Admission to the Master International Relations, track European Union Studies.
Given the erratic and uneven development of its foreign and security policies, the EU has often been disparagingly described as “an economic giant, but a political dwarf” on the global stage. But market power is rarely apolitical. The EU has been playing a significant role in shaping the rules of international trade and global public policy; in more recent years it has ever more explicitly used trade agreements to pursue broader policy goals from human rights and development to security and climate-related issues. But while some observers have welcomed these efforts to add a more normative dimension to trade, others have decried them as either ineffective or, worse, as hypocritical and protectionist.
In this course, we will analyse the components and uses of EU’s trade power. In doing so, we will attempt to answer the following questions: How are the EU’s external policies designed? Which institutions, ideas, and interests are responsible for the way they look today? How much influence have the EU’s policies had in different domains, and how is this influence perceived by other actors?
The first part of the course builds a foundation for this analysis by examining changes in the world economy and EU’s place in it, the architecture of global trade agreements and the politics of EU policy-making. The second part of the course will apply these lessons to the ongoing issues in the EU’s expanding trade agenda, including the more traditional concerns of tariffs and market access as well as the contemporary challenges of regulatory harmonization, state-investor disputes, privacy and digital trade, environmental protection, economic development, social and labour rights, and security.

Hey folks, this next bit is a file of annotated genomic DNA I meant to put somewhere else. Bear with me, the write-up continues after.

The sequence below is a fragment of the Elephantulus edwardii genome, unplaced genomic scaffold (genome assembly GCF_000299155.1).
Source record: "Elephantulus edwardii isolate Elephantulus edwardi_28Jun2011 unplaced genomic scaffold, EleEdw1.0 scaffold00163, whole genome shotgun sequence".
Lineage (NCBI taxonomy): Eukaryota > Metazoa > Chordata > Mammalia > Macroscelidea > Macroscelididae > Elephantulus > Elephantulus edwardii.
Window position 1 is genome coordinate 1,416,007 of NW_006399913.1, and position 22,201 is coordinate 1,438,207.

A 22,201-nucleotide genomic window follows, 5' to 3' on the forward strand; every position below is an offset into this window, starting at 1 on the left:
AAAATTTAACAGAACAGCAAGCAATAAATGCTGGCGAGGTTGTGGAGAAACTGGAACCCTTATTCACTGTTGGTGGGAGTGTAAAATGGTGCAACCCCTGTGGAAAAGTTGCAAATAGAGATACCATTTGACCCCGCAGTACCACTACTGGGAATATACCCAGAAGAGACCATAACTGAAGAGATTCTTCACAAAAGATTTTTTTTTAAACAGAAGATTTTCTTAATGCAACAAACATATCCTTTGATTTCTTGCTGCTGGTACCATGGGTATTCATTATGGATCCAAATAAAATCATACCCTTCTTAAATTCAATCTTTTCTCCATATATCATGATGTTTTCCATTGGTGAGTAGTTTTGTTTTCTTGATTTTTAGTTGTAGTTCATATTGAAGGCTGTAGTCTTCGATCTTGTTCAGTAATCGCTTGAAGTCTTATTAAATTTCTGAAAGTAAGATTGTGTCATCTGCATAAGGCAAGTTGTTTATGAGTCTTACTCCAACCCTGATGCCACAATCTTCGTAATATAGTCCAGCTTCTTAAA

The course will combine interactive lectures and seminars with practical exercises and case studies of specific agreements.
The course is designed to provide students with tools to understand and analyze EU external relations from both academic and policy perspectives. On the academic side, the students will learn how to apply key concepts from theories of International Relations and International Political Economy to the ongoing debates around EU external policies. On the policy side, the students will acquire a solid knowledge of specific policy initiatives and learn to assess them critically from different actors’ viewpoints. The course also offers students a chance to practice concrete skills such as teamwork, negotiation, presentation and digital media skills, research and writing.
The timetables are available through My Timetable.
Mode of instruction
Group presentation/knowledge video 20%
Class participation 20%
Research outline and literature review (1500-2000 words) 20%
Final paper (2500-4000 words) 40%
The final mark for the course is a weighted average of component grades. Please bear in mind that you must pass all components of the class in order to earn a passing grade.
Resit is only available for the final paper. In case of failing the paper, students may resubmit three weeks after they receive the grade.
Inspection and feedback
How and when an exam review will take place will be disclosed together with the publication of the exam results at the latest. If a student requests a review within 30 days after publication of the exam results, an exam review will have to be organized.
For a detailed reading list please see the syllabus.
For substantive questions, contact the lecturer listed in the right information bar.
For questions about enrolment, admission, etc, contact the Education Administration Office: Huizinga